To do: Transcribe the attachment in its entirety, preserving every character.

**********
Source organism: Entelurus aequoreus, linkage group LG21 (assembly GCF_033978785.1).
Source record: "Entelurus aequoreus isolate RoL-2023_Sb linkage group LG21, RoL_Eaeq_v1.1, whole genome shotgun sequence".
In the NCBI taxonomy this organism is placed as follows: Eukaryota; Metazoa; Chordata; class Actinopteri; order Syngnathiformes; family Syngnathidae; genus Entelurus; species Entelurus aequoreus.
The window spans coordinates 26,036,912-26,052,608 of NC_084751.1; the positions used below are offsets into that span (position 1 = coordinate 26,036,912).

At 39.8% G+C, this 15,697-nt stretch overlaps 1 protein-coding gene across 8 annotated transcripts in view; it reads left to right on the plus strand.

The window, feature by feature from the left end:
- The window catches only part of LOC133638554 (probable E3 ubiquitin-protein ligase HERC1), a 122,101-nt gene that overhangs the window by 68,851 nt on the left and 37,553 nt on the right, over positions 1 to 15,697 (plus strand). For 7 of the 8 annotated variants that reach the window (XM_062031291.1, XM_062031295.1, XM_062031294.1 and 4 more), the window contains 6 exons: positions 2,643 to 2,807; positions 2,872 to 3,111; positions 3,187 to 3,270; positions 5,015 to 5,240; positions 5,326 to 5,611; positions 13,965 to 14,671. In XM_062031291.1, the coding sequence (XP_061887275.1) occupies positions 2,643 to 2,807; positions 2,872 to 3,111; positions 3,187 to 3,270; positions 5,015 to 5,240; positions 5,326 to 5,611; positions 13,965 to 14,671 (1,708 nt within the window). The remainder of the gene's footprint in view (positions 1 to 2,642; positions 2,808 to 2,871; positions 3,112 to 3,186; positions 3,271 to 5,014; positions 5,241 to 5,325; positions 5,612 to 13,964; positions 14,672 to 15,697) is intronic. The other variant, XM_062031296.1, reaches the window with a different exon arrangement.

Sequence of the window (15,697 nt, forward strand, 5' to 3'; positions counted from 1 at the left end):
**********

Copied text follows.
Source organism: Entelurus aequoreus, linkage group LG21 (assembly GCF_033978785.1).
Source record: "Entelurus aequoreus isolate RoL-2023_Sb linkage group LG21, RoL_Eaeq_v1.1, whole genome shotgun sequence".
In the NCBI taxonomy this organism is placed as follows: Eukaryota; Metazoa; Chordata; class Actinopteri; order Syngnathiformes; family Syngnathidae; genus Entelurus; species Entelurus aequoreus.
The window spans coordinates 26,036,912-26,052,608 of NC_084751.1; the positions used below are offsets into that span (position 1 = coordinate 26,036,912).

At 39.8% G+C, this 15,697-nt stretch overlaps 1 protein-coding gene across 8 annotated transcripts in view; it reads left to right on the plus strand.

The window, feature by feature from the left end:
- The window catches only part of LOC133638554 (probable E3 ubiquitin-protein ligase HERC1), a 122,101-nt gene that overhangs the window by 68,851 nt on the left and 37,553 nt on the right, over positions 1 to 15,697 (plus strand). For 7 of the 8 annotated variants that reach the window (XM_062031291.1, XM_062031295.1, XM_062031294.1 and 4 more), the window contains 6 exons: positions 2,643 to 2,807; positions 2,872 to 3,111; positions 3,187 to 3,270; positions 5,015 to 5,240; positions 5,326 to 5,611; positions 13,965 to 14,671. In XM_062031291.1, the coding sequence (XP_061887275.1) occupies positions 2,643 to 2,807; positions 2,872 to 3,111; positions 3,187 to 3,270; positions 5,015 to 5,240; positions 5,326 to 5,611; positions 13,965 to 14,671 (1,708 nt within the window). The remainder of the gene's footprint in view (positions 1 to 2,642; positions 2,808 to 2,871; positions 3,112 to 3,186; positions 3,271 to 5,014; positions 5,241 to 5,325; positions 5,612 to 13,964; positions 14,672 to 15,697) is intronic. The other variant, XM_062031296.1, reaches the window with a different exon arrangement.

Sequence of the window (15,697 nt, forward strand, 5' to 3'; positions counted from 1 at the left end):